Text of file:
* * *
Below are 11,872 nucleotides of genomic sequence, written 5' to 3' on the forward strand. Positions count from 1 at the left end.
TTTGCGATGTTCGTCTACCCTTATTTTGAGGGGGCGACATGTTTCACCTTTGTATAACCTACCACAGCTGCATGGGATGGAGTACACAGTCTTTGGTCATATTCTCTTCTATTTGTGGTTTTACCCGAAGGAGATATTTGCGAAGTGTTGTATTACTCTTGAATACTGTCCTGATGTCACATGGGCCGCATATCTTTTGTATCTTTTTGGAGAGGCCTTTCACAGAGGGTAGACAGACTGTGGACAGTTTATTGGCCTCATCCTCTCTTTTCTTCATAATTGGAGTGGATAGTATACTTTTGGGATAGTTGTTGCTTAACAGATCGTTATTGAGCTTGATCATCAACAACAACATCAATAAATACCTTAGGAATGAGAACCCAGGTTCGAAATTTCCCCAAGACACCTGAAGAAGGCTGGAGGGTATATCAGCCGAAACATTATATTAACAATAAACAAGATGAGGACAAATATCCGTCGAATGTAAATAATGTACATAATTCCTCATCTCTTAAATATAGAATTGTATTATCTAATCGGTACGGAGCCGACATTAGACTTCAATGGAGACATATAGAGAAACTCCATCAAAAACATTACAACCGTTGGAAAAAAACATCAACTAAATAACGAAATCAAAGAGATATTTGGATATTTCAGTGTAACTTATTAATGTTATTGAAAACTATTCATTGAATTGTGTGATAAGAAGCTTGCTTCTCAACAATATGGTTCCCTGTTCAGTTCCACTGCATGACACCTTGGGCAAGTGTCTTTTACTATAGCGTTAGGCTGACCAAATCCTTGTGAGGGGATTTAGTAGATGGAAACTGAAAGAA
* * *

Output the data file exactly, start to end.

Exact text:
Below are 11,872 nucleotides of genomic sequence, written 5' to 3' on the forward strand. Positions count from 1 at the left end.
TTTGCGATGTTCGTCTACCCTTATTTTGAGGGGGCGACATGTTTCACCTTTGTATAACCTACCACAGCTGCATGGGATGGAGTACACAGTCTTTGGTCATATTCTCTTCTATTTGTGGTTTTACCCGAAGGAGATATTTGCGAAGTGTTGTATTACTCTTGAATACTGTCCTGATGTCACATGGGCCGCATATCTTTTGTATCTTTTTGGAGAGGCCTTTCACAGAGGGTAGACAGACTGTGGACAGTTTATTGGCCTCATCCTCTCTTTTCTTCATAATTGGAGTGGATAGTATACTTTTGGGATAGTTGTTGCTTAACAGATCGTTATTGAGCTTGATCATCAACAACAACATCAATAAATACCTTAGGAATGAGAACCCAGGTTCGAAATTTCCCCAAGACACCTGAAGAAGGCTGGAGGGTATATCAGCCGAAACATTATATTAACAATAAACAAGATGAGGACAAATATCCGTCGAATGTAAATAATGTACATAATTCCTCATCTCTTAAATATAGAATTGTATTATCTAATCGGTACGGAGCCGACATTAGACTTCAATGGAGACATATAGAGAAACTCCATCAAAAACATTACAACCGTTGGAAAAAAACATCAACTAAATAACGAAATCAAAGAGATATTTGGATATTTCAGTGTAACTTATTAATGTTATTGAAAACTATTCATTGAATTGTGTGATAAGAAGCTTGCTTCTCAACAATATGGTTCCCTGTTCAGTTCCACTGCATGACACCTTGGGCAAGTGTCTTTTACTATAGCGTTAGGCTGACCAAATCCTTGTGAGGGGATTTAGTAGATGGAAACTGAAAGAA